Sunday, August 23, 2015

Video review: "I Am Chris Farley"

If you looked at the average lifespan of “Saturday Night Live” alumni compared to the general population, you'd find it’s shockingly low. So many talented comedic fireballs have gone to early graves -- some to disease (Gilda Radner) or violence (Phil Hartman), but far too many to excessive lifestyles and a lack of self-control.

Anyone watching the show in the 1990s initially viewed Chris Farley as the reincarnation of John Belushi: a maniacal tubby guy with a natural grace for physical comedy that belied his girth. “I Am Chris Farley” is the new documentary about his life, where he came from, why he was so popular on the show -- and why he was incapable of doing anything halfway.

Directors Brent Hodge and Derik Murray interview an impressive list of people who knew or worked with Farley, tracing his rise from class cut-up in a bucolic Wisconsin town to king of the Second City comedy troupe in Chicago up through the seemingly ordained call-up to SNL. We learn that he was a man who would literally do anything for a laugh, even being suspended from his Catholic school for exposing himself during typing class.

People like Adam Sandler, Dan Aykroyd, David Spade, Bob Saget, Mike Myers, Christina Applegate, SNL chief Lorne Michaels and many others weigh in with memories, regrets and praise. Farley’s brothers and childhood friends speak of a soul so innocent and pure that there was simply no nastiness in him. His inability to cope with alcohol and drugs was, they say, simply an extension of a man whose appetite for joy was unquenchable.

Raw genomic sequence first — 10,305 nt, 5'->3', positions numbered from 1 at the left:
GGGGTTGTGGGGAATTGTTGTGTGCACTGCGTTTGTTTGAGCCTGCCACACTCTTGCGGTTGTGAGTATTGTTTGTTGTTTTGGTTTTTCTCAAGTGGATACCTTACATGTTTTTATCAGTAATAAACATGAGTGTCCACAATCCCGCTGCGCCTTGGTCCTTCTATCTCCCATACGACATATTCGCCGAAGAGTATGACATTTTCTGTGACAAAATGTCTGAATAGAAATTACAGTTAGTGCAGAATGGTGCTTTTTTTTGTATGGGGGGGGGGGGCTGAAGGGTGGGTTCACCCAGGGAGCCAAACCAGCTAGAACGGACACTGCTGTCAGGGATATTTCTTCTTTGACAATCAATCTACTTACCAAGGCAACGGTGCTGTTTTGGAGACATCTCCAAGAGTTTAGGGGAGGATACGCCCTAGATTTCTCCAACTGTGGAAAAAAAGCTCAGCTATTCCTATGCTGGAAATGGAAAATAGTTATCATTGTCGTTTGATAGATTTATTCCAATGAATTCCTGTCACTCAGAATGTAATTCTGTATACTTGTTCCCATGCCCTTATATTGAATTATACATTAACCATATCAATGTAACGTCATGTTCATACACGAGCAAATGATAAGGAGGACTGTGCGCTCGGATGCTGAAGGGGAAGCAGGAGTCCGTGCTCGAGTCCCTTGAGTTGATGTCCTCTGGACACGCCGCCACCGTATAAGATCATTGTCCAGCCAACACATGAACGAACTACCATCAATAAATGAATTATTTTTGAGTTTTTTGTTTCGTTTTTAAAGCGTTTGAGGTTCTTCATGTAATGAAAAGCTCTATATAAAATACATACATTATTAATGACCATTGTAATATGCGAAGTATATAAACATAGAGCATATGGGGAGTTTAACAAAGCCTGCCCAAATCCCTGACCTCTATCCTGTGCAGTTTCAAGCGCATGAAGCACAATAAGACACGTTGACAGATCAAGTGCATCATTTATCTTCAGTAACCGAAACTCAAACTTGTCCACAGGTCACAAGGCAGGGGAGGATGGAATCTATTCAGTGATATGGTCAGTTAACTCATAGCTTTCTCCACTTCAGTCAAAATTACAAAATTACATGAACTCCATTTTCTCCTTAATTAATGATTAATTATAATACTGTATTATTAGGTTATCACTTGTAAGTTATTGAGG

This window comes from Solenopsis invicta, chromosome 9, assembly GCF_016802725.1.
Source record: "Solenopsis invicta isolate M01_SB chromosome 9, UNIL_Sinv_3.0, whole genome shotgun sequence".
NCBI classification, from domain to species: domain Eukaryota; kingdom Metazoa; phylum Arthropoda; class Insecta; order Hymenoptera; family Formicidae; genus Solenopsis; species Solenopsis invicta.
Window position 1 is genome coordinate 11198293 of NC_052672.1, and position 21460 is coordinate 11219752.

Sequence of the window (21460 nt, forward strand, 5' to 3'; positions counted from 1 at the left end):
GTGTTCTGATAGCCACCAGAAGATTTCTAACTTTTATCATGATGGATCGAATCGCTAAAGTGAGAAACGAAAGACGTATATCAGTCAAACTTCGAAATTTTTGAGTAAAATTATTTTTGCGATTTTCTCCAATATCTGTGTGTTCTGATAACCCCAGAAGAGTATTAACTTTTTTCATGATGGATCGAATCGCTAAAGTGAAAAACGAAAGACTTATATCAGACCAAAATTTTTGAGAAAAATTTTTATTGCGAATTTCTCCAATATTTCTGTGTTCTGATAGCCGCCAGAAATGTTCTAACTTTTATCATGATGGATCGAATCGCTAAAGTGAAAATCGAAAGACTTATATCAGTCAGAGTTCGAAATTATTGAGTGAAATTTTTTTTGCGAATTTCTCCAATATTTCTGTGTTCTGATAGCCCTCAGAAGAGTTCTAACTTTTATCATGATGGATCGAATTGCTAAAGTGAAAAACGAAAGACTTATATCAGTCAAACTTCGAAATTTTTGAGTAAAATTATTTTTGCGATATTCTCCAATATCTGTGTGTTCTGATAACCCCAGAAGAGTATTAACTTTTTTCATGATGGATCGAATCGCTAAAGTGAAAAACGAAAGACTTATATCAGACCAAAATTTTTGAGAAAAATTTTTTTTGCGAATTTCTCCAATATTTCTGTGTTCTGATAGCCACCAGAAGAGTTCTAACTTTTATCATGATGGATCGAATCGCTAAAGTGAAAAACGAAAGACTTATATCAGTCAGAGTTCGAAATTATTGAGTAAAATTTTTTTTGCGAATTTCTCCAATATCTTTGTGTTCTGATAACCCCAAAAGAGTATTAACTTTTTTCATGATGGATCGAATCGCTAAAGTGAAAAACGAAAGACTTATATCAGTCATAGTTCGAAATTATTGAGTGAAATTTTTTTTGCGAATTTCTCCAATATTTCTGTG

Myself, I was never a particular fan of Farley’s. He seemed to operate under the principle of “comedy by volume” -- that is, any line of dialogue becomes funny if you shout it loudly and repeatedly. The half-life he could wring out of material was regrettably brief; no doubt the reason his two films in a starring role both bombed as audiences couldn’t summon the endurance for 90 minutes of Farley’s pratfalls and mugging.

His act got old fast, and so did Farley. His death at age 33 of an overdose, compounded by his obesity, came as a shock to exactly no one, his friends say.

Still, if Farley’s brand of merriment wasn’t my bag, I appreciated the devotion he put into his craft. As this doc underlines, no one put more effort into looking like a screw-up.

It’s an insightful, affecting portrait of a misunderstood comedy giant who left us too soon.

As a straight-to-video release that’s also being shown on the Spike TV channel, there are no bonus materials.



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